The US Supreme Court dealt a blow to minorities who contend they are victims of on-the-job discrimination, making it easier for employers to refute claims of racial bias. The 5-4 ruling Monday said when minorities allege that statistics show they are victims of bias, employers do not have to prove their practice is nondiscriminatory, only that there is a legitimate reason for apparently neutral business practices.

In a sharply worded dissent, Justice John Paul Stevens said the ruling ``retreats'' from 18 years of court decisions aimed at helping minorities who are victimized by discrimination that may be unintentional.

In other action, the court ruled 9-0, in a victory for artists and authors, that a homeless-rights group, the Community for Creative Non-Violence, does not own exclusively the copyright to a sculpture it commissioned an artist to create.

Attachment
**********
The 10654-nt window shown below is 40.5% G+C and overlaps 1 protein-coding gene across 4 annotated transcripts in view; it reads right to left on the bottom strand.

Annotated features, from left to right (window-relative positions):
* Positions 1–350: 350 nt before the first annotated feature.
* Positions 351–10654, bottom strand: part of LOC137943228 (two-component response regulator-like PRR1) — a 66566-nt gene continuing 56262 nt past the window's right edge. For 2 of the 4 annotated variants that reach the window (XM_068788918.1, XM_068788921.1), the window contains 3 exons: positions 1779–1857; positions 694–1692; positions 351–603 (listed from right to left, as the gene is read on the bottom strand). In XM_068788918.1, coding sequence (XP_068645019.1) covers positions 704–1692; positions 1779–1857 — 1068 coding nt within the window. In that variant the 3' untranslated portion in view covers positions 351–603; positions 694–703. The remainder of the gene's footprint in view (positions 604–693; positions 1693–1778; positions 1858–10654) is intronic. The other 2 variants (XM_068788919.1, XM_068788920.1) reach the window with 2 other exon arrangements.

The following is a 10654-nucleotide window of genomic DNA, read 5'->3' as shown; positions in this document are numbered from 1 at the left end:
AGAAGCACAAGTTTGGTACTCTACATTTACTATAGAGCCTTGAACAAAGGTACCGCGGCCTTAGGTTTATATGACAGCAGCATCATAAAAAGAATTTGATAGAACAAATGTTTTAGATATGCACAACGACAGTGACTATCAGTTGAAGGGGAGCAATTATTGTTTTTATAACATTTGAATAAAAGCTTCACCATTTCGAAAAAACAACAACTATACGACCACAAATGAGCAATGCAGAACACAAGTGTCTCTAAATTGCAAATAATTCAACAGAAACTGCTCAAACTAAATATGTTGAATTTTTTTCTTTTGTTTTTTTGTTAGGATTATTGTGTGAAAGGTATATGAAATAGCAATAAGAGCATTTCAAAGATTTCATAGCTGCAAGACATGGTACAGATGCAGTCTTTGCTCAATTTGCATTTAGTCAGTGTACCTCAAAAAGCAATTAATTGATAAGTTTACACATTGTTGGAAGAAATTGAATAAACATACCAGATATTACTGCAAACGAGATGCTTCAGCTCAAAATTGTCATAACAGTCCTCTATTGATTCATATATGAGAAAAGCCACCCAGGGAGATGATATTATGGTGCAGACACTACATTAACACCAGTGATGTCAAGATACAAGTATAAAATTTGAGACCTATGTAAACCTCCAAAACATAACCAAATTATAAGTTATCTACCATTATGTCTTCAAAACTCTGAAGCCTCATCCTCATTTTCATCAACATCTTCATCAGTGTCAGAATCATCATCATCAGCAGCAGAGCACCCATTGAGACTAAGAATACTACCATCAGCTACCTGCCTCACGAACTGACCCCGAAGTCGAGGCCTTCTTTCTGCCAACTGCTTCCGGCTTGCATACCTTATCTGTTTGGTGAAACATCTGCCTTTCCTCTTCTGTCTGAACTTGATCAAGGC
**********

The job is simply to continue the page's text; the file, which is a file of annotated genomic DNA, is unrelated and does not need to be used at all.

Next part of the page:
The justices ordered further lower court hearings to determine whether the group and its founder, Mitch Snyder, may share in the copyright of a work by James Earl Reid of Baltimore entitled ``Third World America.''

Also, the court without comment cleared the way for the trial of junk-bond specialist Michael Milken and removed a major obstacle to a $650 million settlement by his former employer, Drexel Burnham Lambert Inc., to investors and the federal treasury.

The justices rejected the appeal by Mr. Milken and two co-defendants to disqualify US District Judge Milton Pollack in New York City from their case. The defendants contended that Judge Pollack had a conflict of interest because his wife is receiving $30 million from the sale of a corporation financed by Drexel.

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